Friday, May 2, 2014

Migration Update: Weekend of May 3-4 and beyond

Crowd pleaser: During the last few days, as expected at this time of year, Rose-breasted Grosbeaks have shown up to gobble sunflower seeds at bird feeders all over northwestern Ohio
Friday, May 2, 2014: As expected, Wednesday the 30th was a big migration day throughout the region. The Black Swamp Bird Observatory's main banding station (at Navarre Marsh, in an area of Ottawa National Wildlife Refuge that's closed to the public) had a big influx of birds, highlighted by a Swainson's Warbler -- only the second or third record ever for this southern warbler in NW Ohio. 

Throughout the region, numbers of birds have dropped off somewhat since Wednesday, but a good variety of warblers and other migrants can be found at all the standard stopover habitats. (Incidentally, you can check this link for information about various birding sites in this region.) Within the last three days, I've heard dozens of reports of Rose-breasted Grosbeaks coming to feeders all over the area, and less-conspicuous migrants are probably equally widespread. 

Tonight, Friday night, winds will be out of the southwest locally and they may bring in some new birds, but these winds are not part of a large-scale weather pattern so I don't expect them to produce a major flight. A high percentage of the birds that have been seen for the last few days are likely to stay through the weekend. 

If you are out birding the area, pay attention to wind direction. If winds are blowing from the north or northeast, birds are likely to move away from the immediate lake shore, so you may have better success birding the woodlots that are a mile or two inland. These are good conditions for checking the woodlots at Ottawa National Wildlife Refuge, immediately to the west of Magee Marsh. And this is a good time to take the self-guiding auto tour at the refuge as well. The auto tour is now scheduled to be open from 8 to 4 every day from now through May 18, giving access to productive habitats throughout this superb refuge. A map of the auto tour route is at this link, or you can get a map at the refuge visitors' center.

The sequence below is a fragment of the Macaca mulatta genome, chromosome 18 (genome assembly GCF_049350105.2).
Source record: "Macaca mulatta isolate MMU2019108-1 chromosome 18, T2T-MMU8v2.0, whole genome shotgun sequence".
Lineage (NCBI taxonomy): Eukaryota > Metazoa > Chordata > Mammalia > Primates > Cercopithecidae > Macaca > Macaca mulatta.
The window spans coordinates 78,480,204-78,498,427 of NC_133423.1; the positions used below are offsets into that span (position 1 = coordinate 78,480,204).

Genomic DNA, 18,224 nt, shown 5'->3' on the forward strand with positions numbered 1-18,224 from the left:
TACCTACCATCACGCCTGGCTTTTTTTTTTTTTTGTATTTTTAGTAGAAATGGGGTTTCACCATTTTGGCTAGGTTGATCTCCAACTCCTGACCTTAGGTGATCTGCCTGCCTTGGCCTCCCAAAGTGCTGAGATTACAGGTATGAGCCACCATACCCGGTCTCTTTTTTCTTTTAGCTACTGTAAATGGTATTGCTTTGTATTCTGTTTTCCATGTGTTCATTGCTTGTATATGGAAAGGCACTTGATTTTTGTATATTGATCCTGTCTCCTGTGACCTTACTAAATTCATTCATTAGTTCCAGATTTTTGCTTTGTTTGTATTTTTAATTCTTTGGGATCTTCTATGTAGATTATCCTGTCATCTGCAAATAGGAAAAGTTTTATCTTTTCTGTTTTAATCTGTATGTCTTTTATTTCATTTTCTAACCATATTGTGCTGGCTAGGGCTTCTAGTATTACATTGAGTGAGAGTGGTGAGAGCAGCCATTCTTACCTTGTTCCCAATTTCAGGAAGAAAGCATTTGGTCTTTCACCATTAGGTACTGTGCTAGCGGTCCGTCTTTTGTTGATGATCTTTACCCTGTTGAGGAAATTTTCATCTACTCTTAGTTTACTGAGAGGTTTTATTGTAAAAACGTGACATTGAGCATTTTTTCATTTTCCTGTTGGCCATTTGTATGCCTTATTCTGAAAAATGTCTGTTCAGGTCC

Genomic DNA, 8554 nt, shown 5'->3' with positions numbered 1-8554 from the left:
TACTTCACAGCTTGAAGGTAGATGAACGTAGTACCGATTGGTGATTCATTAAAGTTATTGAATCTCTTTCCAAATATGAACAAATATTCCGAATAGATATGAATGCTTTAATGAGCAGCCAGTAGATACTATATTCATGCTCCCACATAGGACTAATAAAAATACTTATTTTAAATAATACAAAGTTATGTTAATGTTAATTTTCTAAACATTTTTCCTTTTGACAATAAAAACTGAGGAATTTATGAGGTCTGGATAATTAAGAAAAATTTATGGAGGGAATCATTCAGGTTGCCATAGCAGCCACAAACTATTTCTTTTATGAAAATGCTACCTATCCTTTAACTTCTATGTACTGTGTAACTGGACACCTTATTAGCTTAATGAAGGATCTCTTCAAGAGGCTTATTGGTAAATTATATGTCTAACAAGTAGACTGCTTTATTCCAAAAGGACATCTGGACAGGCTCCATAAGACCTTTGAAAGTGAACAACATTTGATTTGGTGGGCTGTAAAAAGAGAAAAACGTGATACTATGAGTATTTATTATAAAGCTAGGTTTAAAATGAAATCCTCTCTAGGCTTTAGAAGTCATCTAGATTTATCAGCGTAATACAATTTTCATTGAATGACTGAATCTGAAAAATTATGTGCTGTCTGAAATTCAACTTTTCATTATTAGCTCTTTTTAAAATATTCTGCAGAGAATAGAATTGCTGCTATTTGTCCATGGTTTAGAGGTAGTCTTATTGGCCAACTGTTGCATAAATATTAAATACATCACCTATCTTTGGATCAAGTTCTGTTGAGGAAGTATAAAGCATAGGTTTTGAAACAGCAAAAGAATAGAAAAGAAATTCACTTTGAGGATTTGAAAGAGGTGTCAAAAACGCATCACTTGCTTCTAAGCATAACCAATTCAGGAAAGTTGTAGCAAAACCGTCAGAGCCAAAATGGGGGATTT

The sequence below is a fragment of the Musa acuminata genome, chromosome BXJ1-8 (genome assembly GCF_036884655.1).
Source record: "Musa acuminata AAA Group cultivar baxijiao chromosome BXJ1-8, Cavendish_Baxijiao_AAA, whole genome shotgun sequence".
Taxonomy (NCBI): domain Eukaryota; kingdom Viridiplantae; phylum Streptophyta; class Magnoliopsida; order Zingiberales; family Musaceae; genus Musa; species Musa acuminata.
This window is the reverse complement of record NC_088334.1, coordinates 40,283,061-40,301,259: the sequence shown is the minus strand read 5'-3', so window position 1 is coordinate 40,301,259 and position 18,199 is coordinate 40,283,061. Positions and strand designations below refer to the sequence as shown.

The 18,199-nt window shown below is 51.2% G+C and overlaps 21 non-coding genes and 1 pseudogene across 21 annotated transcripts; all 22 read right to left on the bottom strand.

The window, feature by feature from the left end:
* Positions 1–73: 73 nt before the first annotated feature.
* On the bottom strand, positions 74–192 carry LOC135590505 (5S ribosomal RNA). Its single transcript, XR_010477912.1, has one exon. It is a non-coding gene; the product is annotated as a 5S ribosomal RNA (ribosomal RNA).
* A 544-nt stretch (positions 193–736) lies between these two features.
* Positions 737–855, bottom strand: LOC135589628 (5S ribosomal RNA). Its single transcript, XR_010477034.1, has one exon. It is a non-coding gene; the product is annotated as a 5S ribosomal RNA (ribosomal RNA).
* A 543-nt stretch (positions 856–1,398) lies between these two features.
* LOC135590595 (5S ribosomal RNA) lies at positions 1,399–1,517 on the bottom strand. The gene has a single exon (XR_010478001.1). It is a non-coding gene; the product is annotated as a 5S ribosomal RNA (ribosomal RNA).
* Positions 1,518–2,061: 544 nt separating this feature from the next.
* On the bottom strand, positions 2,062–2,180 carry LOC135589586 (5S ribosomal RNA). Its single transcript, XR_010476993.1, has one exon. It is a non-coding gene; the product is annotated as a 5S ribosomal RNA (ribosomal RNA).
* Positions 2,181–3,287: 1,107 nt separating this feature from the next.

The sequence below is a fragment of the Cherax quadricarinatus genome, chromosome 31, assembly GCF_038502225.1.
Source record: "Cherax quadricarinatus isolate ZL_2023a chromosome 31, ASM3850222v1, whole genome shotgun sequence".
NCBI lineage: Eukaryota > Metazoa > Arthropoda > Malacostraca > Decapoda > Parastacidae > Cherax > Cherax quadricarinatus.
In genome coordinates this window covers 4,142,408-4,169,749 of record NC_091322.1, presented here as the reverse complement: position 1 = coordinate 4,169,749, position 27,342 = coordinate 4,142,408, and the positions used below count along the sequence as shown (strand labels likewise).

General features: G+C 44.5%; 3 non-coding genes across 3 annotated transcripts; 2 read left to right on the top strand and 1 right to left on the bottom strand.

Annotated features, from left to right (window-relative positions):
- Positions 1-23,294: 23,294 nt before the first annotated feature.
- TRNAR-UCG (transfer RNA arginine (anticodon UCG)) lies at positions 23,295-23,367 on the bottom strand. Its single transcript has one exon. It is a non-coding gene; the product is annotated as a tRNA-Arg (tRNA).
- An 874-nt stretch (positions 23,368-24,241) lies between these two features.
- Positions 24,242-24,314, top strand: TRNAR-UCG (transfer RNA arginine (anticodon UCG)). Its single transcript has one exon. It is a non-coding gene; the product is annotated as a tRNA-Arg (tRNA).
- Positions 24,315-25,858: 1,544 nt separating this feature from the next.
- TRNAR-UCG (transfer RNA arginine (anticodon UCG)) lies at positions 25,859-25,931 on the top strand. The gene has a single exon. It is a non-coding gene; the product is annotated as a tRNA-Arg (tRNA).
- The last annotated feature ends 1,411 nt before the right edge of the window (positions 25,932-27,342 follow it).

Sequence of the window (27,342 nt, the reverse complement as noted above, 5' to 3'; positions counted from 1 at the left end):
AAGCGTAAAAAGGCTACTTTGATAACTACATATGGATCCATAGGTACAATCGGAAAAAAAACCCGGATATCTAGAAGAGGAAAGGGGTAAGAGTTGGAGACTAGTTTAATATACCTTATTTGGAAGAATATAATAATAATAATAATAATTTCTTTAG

An exciting find on the refuge this week -- not on the auto tour route, but on a hiking trail that's open every day -- was a Tricolored Heron. It has been seen near the northeast corner of impoundment MS 8a. See this map for the location and the best ways to walk there. 

Looking ahead: this weekend, May 3-4, will have cool temperatures, with occasional showers on Saturday. In between showers the birding should be good, with decent numbers of typical early migrants. The full variety of warblers and other migrants are not here yet, but this is a good time to look for some of the early species (like Rusty Blackbird) that will be harder to find after the next big movement. 

At this time of year, some birds will be pushing north even when conditions aren't good, so we can expect new arrivals every day. And there are already enough birds in the area to make for a rewarding time in the field. But based on current weather forecasts, it appears that the next really big wave may hit NW Ohio on Thursday May 8 and Friday May 9. I will update as we get closer to those dates. But in the meantime, good birding, and I hope to see you out there!

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